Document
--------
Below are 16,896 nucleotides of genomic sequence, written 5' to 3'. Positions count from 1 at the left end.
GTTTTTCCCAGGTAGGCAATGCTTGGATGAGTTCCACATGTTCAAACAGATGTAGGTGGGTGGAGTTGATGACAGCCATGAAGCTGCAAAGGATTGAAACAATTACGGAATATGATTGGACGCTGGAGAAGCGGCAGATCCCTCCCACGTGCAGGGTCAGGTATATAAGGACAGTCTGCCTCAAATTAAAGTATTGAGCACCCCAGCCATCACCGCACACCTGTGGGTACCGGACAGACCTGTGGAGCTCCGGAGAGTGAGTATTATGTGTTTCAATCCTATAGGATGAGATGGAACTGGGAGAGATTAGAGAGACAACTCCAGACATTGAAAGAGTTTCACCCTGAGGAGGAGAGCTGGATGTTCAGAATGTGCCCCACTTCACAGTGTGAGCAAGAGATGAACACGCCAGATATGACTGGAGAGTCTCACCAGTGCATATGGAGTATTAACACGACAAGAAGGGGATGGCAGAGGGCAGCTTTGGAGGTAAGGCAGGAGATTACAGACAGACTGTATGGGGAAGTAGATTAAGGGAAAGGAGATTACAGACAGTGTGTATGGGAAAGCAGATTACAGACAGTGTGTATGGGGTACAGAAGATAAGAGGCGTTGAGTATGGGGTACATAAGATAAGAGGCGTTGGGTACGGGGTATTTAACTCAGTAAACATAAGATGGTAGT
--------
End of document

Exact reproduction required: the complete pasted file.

Below are 16,896 nucleotides of genomic sequence, written 5' to 3'. Positions count from 1 at the left end.
GTTTTTCCCAGGTAGGCAATGCTTGGATGAGTTCCACATGTTCAAACAGATGTAGGTGGGTGGAGTTGATGACAGCCATGAAGCTGCAAAGGATTGAAACAATTACGGAATATGATTGGACGCTGGAGAAGCGGCAGATCCCTCCCACGTGCAGGGTCAGGTATATAAGGACAGTCTGCCTCAAATTAAAGTATTGAGCACCCCAGCCATCACCGCACACCTGTGGGTACCGGACAGACCTGTGGAGCTCCGGAGAGTGAGTATTATGTGTTTCAATCCTATAGGATGAGATGGAACTGGGAGAGATTAGAGAGACAACTCCAGACATTGAAAGAGTTTCACCCTGAGGAGGAGAGCTGGATGTTCAGAATGTGCCCCACTTCACAGTGTGAGCAAGAGATGAACACGCCAGATATGACTGGAGAGTCTCACCAGTGCATATGGAGTATTAACACGACAAGAAGGGGATGGCAGAGGGCAGCTTTGGAGGTAAGGCAGGAGATTACAGACAGACTGTATGGGGAAGTAGATTAAGGGAAAGGAGATTACAGACAGTGTGTATGGGAAAGCAGATTACAGACAGTGTGTATGGGGTACAGAAGATAAGAGGCGTTGAGTATGGGGTACATAAGATAAGAGGCGTTGGGTACGGGGTATTTAACTCAGTAAACATAAGATGGTAGT